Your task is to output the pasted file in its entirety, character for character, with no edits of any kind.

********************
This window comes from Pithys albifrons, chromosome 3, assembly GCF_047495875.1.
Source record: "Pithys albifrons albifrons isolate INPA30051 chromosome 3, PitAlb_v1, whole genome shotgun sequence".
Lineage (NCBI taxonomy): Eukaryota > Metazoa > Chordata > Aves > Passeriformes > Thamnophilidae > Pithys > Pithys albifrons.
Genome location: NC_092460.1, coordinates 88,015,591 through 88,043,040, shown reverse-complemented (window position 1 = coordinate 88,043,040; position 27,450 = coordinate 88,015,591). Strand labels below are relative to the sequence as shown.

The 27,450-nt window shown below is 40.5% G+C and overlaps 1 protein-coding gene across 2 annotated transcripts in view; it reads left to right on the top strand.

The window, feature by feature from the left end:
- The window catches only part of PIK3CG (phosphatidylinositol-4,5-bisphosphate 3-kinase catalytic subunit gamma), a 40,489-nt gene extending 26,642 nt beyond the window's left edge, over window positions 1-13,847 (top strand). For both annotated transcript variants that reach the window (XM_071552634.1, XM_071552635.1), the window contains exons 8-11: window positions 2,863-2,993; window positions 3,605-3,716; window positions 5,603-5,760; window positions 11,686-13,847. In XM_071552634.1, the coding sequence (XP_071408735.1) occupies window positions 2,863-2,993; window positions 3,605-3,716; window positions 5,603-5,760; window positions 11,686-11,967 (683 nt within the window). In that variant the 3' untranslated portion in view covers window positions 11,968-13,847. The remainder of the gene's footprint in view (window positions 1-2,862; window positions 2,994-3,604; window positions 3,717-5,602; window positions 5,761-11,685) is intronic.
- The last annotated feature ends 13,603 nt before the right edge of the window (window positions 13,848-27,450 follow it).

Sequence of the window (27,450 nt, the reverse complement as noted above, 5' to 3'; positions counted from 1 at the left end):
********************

This window comes from Pithys albifrons, chromosome 3, assembly GCF_047495875.1.
Source record: "Pithys albifrons albifrons isolate INPA30051 chromosome 3, PitAlb_v1, whole genome shotgun sequence".
Lineage (NCBI taxonomy): Eukaryota > Metazoa > Chordata > Aves > Passeriformes > Thamnophilidae > Pithys > Pithys albifrons.
Genome location: NC_092460.1, coordinates 88,015,591 through 88,043,040, shown reverse-complemented (window position 1 = coordinate 88,043,040; position 27,450 = coordinate 88,015,591). Strand labels below are relative to the sequence as shown.

The 27,450-nt window shown below is 40.5% G+C and overlaps 1 protein-coding gene across 2 annotated transcripts in view; it reads left to right on the top strand.

The window, feature by feature from the left end:
- The window catches only part of PIK3CG (phosphatidylinositol-4,5-bisphosphate 3-kinase catalytic subunit gamma), a 40,489-nt gene extending 26,642 nt beyond the window's left edge, over window positions 1-13,847 (top strand). For both annotated transcript variants that reach the window (XM_071552634.1, XM_071552635.1), the window contains exons 8-11: window positions 2,863-2,993; window positions 3,605-3,716; window positions 5,603-5,760; window positions 11,686-13,847. In XM_071552634.1, the coding sequence (XP_071408735.1) occupies window positions 2,863-2,993; window positions 3,605-3,716; window positions 5,603-5,760; window positions 11,686-11,967 (683 nt within the window). In that variant the 3' untranslated portion in view covers window positions 11,968-13,847. The remainder of the gene's footprint in view (window positions 1-2,862; window positions 2,994-3,604; window positions 3,717-5,602; window positions 5,761-11,685) is intronic.
- The last annotated feature ends 13,603 nt before the right edge of the window (window positions 13,848-27,450 follow it).

Sequence of the window (27,450 nt, the reverse complement as noted above, 5' to 3'; positions counted from 1 at the left end):